Essays/Partitions

From J Wiki
Jump to: navigation, search

A partition of n is a sorted list x of positive integers such that n=+/x . For example, the following is the sorted list of all the partitions of 5:

┌─┬───┬───┬─────┬─────┬───────┬─────────┐
│5│4 1│3 2│3 1 1│2 2 1│2 1 1 1│1 1 1 1 1│
└─┴───┴───┴─────┴─────┴───────┴─────────┘


All Partitions

We wish to generate the sorted list of all partitions of n .The following is a modified version of a function by R.E. Boss posted to the J Forum on 2005-07-21:

part =: 3 : 'final (, new)^:y <<i.1 0'
new  =: (-i.)@# <@:(cat&.>) ]
cat  =: [ ;@:(,.&.>) -@(<.#) {. ]
final=: ; @: (<@-.&0"1&.>) @ > @ {:

The function maintains a list of the partitions of 0, 1, 2, ... , n grouped by the leading part. The partitions of n are constructed from the partitions of k<n , using the fact that partitions of n that begin with k are all the partitions of n-k that begin with k or less.

The following example demonstrates the process for n=6 :

   ] x=: (,new)^:5 <<i.1 0
┌──┬───┬───────┬─────────────┬─────────────────────┬───────────────────────────────┐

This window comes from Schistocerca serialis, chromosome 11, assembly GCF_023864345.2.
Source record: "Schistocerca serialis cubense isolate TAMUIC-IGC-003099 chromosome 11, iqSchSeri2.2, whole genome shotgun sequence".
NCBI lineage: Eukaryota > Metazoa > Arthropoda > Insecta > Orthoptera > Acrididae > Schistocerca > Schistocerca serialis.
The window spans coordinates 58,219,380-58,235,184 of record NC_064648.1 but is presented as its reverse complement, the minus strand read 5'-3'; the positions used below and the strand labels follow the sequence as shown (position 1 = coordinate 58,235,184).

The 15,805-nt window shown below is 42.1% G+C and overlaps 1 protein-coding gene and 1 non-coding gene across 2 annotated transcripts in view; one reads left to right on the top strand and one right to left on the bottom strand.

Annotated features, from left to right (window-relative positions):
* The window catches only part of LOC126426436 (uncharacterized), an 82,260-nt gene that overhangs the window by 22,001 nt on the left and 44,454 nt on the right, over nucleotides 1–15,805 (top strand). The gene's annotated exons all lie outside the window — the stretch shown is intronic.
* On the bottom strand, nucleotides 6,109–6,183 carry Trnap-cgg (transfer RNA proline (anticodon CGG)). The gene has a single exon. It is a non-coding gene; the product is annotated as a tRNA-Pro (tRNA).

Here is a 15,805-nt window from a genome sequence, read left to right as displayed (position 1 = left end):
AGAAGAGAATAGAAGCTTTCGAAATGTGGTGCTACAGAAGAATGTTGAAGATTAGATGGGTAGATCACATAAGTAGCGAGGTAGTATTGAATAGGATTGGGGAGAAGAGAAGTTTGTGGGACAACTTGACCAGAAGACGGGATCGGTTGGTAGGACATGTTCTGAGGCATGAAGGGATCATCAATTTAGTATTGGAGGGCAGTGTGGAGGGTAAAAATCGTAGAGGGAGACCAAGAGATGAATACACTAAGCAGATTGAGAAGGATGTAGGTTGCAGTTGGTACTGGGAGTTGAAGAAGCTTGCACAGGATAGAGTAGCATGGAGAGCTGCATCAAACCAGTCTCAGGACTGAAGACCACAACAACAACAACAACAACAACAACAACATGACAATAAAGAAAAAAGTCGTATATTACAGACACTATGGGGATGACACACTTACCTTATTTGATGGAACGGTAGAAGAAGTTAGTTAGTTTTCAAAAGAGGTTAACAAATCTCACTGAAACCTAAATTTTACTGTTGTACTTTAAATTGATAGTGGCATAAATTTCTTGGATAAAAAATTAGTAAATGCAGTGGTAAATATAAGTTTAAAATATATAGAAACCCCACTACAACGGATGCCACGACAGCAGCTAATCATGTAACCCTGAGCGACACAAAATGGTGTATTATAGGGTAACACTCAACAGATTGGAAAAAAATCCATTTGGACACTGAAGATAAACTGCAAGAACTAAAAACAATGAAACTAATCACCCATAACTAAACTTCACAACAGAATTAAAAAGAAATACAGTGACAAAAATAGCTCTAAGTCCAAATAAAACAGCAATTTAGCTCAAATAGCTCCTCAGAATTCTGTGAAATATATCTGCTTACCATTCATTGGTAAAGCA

│┌┐│┌─┐│┌─┬───┐│┌─┬───┬─────┐│┌─┬───┬─────┬───────┐│┌─┬───┬─────┬───────┬─────────┐│
│││││1│││2│1 1│││3│2 1│1 1 1│││4│3 1│2 2 0│1 1 1 1│││5│4 1│3 2 0│2 2 1 0│1 1 1 1 1││
│└┘│└─┘│└─┴───┘│└─┴───┴─────┘││ │   │2 1 1│       │││ │   │3 1 1│2 1 1 1│         ││
│  │   │       │             │└─┴───┴─────┴───────┘│└─┴───┴─────┴───────┴─────────┘│
└──┴───┴───────┴─────────────┴─────────────────────┴───────────────────────────────┘

   6 cat >0{x
6
   5 cat >1{x
5 1
   4 cat >2{x
4 2 0
4 1 1
   3 cat >3{x
3 3 0 0
3 2 1 0
3 1 1 1
   2 cat >4{x
2 2 2 0 0
2 2 1 1 0
2 1 1 1 1
   1 cat >5{x
1 1 1 1 1 1

   6 5 4 3 2 1 cat&.> x
┌─┬───┬─────┬───────┬─────────┬───────────┐
│6│5 1│4 2 0│3 3 0 0│2 2 2 0 0│1 1 1 1 1 1│
│ │   │4 1 1│3 2 1 0│2 2 1 1 0│           │
│ │   │     │3 1 1 1│2 1 1 1 1│           │
└─┴───┴─────┴───────┴─────────┴───────────┘
   new x
┌───────────────────────────────────────────┐
│┌─┬───┬─────┬───────┬─────────┬───────────┐│
││6│5 1│4 2 0│3 3 0 0│2 2 2 0 0│1 1 1 1 1 1││
││ │   │4 1 1│3 2 1 0│2 2 1 1 0│           ││
││ │   │     │3 1 1 1│2 1 1 1 1│           ││
│└─┴───┴─────┴───────┴─────────┴───────────┘│
└───────────────────────────────────────────┘

partcheck has the same argument and result as part , but incorporates checks:

partcheck=: 3 : 0
 p=. part y
 assert. 1 = #$p
 assert. 1 = #@$&>p
 assert. y = +/&>p
 assert. p -: ~.p
 assert. p -: \:~p
 assert. p -: \:~&.>p
 assert. (;p) e. i.1+y
 assert. ({.p) -: <y-.0
 assert. ({:p) -: <y$1
)

The Number of Partitions

The number of partitions can be computed using a recurrence equation due to Euler:

 P(n)=\sum_{k=1}^n(-1)^{k+1}\left(P(n - {1\over 2} k(3k-1))+P(n- {1\over 2} k(3k+1))\right)

and checked using an asymptotic formula by Hardy and Ramanujan:

 P(n) \sim {1 \over {n \, 4 \sqrt 3 }} \exp  {\pi \sqrt {2 n/3}}

pnv=: 3 : 0
 k=. 1+i.>.%:y*2%3
 m=. <. y-(-:k)*"1 ]_1 1+/3*k
 v=. ,1x
 for_i. i.-y do. v=. v, -/+/(_1>.m-i){v,0 end.
)

pa=: %@((4*%:3)&*) * ^@o.@%:@((2%3)&*)